#TheDress Was Actually A Mother-Of-The-Bride Dress (And P.S. It's Black And Blue)

#TheDress Was Actually A Mother-Of-The-Bride Dress

Turns out, the black and blue (or, perhaps, white and gold) dress that has undoubtedly taken over your newsfeed in the last 24 hours actually began as one woman's mother-of-the-bride dress.

The viral dress belongs to a British mother named Cecilia Bleasdale. She wore it to daughter Grace Johnston's wedding earlier this month, according to the Daily Mail.


It all started when Bleasdale sent a photo of the dress, purchased at U.K. retailer Roman Originals, to the bride and later to her other daughter, Angie McPhee.

"Mum sent it to Grace to give the dress a thumbs up or thumbs down," McPhee told the Daily Mail. "It was sent originally to my sister, then my mum sent the picture to me, and Grace said, 'Why is she wearing white and gold to the wedding?' We were shocked my mum had chosen a light-colored dress."

According to Business Insider, Johnston and her then-fiancé also disagreed about the color of the dress, so they posted a photo of it to Facebook where the debate continued. That's when friend and 21-year-old Scottish folk singer Caitlin McNeill, who performed at the wedding, shared it to a Tumblr fan page dedicated to talent manager Sarah Weichel. From there, the debate just exploded -- with celebrities such as Taylor Swift, Kim Kardashian, Mindy Kaling and Julianne Moore chiming in.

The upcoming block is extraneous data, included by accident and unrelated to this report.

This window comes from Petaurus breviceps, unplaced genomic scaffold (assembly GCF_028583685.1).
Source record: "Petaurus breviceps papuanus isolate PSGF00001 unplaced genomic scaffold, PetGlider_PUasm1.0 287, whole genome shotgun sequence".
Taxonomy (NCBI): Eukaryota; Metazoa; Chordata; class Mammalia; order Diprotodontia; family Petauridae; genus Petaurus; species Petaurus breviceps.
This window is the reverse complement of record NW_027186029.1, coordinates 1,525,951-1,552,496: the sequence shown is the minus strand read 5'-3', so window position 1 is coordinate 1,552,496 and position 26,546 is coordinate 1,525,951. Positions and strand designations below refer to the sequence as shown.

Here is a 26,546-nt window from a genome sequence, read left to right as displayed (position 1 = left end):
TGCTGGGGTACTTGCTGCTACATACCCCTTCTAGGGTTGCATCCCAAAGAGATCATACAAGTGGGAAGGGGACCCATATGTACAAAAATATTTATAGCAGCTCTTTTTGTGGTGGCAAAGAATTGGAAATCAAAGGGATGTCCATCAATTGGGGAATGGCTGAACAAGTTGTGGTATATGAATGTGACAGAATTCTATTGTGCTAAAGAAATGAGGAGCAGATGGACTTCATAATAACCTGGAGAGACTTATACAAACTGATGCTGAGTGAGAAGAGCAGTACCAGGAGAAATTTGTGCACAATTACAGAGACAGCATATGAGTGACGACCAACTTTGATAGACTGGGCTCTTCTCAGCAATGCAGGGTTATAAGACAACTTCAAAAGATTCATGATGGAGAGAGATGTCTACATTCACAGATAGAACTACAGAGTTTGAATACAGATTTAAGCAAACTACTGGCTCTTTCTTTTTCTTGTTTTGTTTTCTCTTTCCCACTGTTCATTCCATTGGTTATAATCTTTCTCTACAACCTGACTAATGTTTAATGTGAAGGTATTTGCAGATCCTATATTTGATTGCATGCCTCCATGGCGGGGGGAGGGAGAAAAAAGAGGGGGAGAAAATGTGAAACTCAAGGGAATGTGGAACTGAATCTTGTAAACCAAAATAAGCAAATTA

As we're sure you know by now, the dress is officially black and blue, as confirmed by Roman Originals. The reason so many people saw it as white and gold is likely because of a phenomenon called color constancy, as explained by this video from AsapSCIENCE.

"People who picture the dress as white have brains who may be interpreting the dress in a blue-lit room, for example -- as in it's near a window with a bright blue sky," the narrator states. "It makes perfect sense then that the white dress would be tinted blue and that the gold color wouldn't really change. On the other hand, the brains of people who see it as black and blue may be interpreting the dress in an artificially lit setting, like somewhere with yellow lights. As a result, the brain sees the gold as just a reflection off of the black and believes the blue has been unaffected."

2015-02-27-22715yeahscience.gifvia Giphy

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